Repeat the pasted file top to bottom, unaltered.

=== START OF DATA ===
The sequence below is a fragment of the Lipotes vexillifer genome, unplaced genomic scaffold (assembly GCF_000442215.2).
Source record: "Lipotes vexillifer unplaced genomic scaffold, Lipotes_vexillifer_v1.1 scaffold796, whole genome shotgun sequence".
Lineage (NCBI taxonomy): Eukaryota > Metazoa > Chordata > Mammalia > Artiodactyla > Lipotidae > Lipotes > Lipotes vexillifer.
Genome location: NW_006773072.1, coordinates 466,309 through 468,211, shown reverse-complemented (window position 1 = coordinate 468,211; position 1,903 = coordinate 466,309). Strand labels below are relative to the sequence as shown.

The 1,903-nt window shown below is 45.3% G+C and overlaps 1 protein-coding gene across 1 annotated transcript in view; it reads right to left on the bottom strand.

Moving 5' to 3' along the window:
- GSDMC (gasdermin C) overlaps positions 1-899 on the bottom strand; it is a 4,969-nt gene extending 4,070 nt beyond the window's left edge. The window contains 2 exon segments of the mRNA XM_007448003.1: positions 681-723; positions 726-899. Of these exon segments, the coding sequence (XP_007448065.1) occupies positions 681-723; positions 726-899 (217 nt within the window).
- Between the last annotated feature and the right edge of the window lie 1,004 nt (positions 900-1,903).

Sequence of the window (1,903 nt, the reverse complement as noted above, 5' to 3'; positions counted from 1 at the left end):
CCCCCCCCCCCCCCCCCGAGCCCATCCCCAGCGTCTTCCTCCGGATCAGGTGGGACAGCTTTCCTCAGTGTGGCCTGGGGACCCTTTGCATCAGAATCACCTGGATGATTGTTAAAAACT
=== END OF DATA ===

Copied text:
The sequence below is a fragment of the Lipotes vexillifer genome, unplaced genomic scaffold (assembly GCF_000442215.2).
Source record: "Lipotes vexillifer unplaced genomic scaffold, Lipotes_vexillifer_v1.1 scaffold796, whole genome shotgun sequence".
Lineage (NCBI taxonomy): Eukaryota > Metazoa > Chordata > Mammalia > Artiodactyla > Lipotidae > Lipotes > Lipotes vexillifer.
Genome location: NW_006773072.1, coordinates 466,309 through 468,211, shown reverse-complemented (window position 1 = coordinate 468,211; position 1,903 = coordinate 466,309). Strand labels below are relative to the sequence as shown.

The 1,903-nt window shown below is 45.3% G+C and overlaps 1 protein-coding gene across 1 annotated transcript in view; it reads right to left on the bottom strand.

Moving 5' to 3' along the window:
- GSDMC (gasdermin C) overlaps positions 1-899 on the bottom strand; it is a 4,969-nt gene extending 4,070 nt beyond the window's left edge. The window contains 2 exon segments of the mRNA XM_007448003.1: positions 681-723; positions 726-899. Of these exon segments, the coding sequence (XP_007448065.1) occupies positions 681-723; positions 726-899 (217 nt within the window).
- Between the last annotated feature and the right edge of the window lie 1,004 nt (positions 900-1,903).

Sequence of the window (1,903 nt, the reverse complement as noted above, 5' to 3'; positions counted from 1 at the left end):
CCCCCCCCCCCCCCCCCGAGCCCATCCCCAGCGTCTTCCTCCGGATCAGGTGGGACAGCTTTCCTCAGTGTGGCCTGGGGACCCTTTGCATCAGAATCACCTGGATGATTGTTAAAAACT